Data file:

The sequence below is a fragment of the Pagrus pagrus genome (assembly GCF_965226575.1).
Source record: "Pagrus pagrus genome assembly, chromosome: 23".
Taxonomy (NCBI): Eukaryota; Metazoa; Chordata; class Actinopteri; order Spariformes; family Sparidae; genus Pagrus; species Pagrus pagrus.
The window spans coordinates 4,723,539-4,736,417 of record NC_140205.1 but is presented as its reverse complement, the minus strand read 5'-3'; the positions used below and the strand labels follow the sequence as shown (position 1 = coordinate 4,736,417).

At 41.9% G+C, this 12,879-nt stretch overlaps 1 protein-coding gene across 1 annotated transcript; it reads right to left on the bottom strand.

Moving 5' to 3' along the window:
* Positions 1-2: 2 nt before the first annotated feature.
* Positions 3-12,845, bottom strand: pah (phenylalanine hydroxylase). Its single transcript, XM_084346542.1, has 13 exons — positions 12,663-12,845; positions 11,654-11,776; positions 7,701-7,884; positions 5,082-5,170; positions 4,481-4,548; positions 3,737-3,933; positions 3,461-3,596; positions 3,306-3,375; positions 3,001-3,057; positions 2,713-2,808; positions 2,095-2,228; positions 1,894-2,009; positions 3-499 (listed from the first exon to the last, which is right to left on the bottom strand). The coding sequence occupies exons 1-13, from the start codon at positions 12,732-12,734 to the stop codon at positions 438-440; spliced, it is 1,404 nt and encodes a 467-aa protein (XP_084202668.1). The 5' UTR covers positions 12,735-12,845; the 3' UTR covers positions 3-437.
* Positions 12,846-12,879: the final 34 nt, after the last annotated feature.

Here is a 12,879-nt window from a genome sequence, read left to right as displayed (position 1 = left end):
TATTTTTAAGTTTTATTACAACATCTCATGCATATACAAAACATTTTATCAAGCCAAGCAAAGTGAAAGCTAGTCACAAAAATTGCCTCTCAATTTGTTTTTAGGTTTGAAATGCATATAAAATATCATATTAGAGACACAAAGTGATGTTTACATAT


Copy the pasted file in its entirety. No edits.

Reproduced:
The sequence below is a fragment of the Pagrus pagrus genome (assembly GCF_965226575.1).
Source record: "Pagrus pagrus genome assembly, chromosome: 23".
Taxonomy (NCBI): Eukaryota; Metazoa; Chordata; class Actinopteri; order Spariformes; family Sparidae; genus Pagrus; species Pagrus pagrus.
The window spans coordinates 4,723,539-4,736,417 of record NC_140205.1 but is presented as its reverse complement, the minus strand read 5'-3'; the positions used below and the strand labels follow the sequence as shown (position 1 = coordinate 4,736,417).

At 41.9% G+C, this 12,879-nt stretch overlaps 1 protein-coding gene across 1 annotated transcript; it reads right to left on the bottom strand.

Moving 5' to 3' along the window:
* Positions 1-2: 2 nt before the first annotated feature.
* Positions 3-12,845, bottom strand: pah (phenylalanine hydroxylase). Its single transcript, XM_084346542.1, has 13 exons — positions 12,663-12,845; positions 11,654-11,776; positions 7,701-7,884; positions 5,082-5,170; positions 4,481-4,548; positions 3,737-3,933; positions 3,461-3,596; positions 3,306-3,375; positions 3,001-3,057; positions 2,713-2,808; positions 2,095-2,228; positions 1,894-2,009; positions 3-499 (listed from the first exon to the last, which is right to left on the bottom strand). The coding sequence occupies exons 1-13, from the start codon at positions 12,732-12,734 to the stop codon at positions 438-440; spliced, it is 1,404 nt and encodes a 467-aa protein (XP_084202668.1). The 5' UTR covers positions 12,735-12,845; the 3' UTR covers positions 3-437.
* Positions 12,846-12,879: the final 34 nt, after the last annotated feature.

Here is a 12,879-nt window from a genome sequence, read left to right as displayed (position 1 = left end):
TATTTTTAAGTTTTATTACAACATCTCATGCATATACAAAACATTTTATCAAGCCAAGCAAAGTGAAAGCTAGTCACAAAAATTGCCTCTCAATTTGTTTTTAGGTTTGAAATGCATATAAAATATCATATTAGAGACACAAAGTGATGTTTACATAT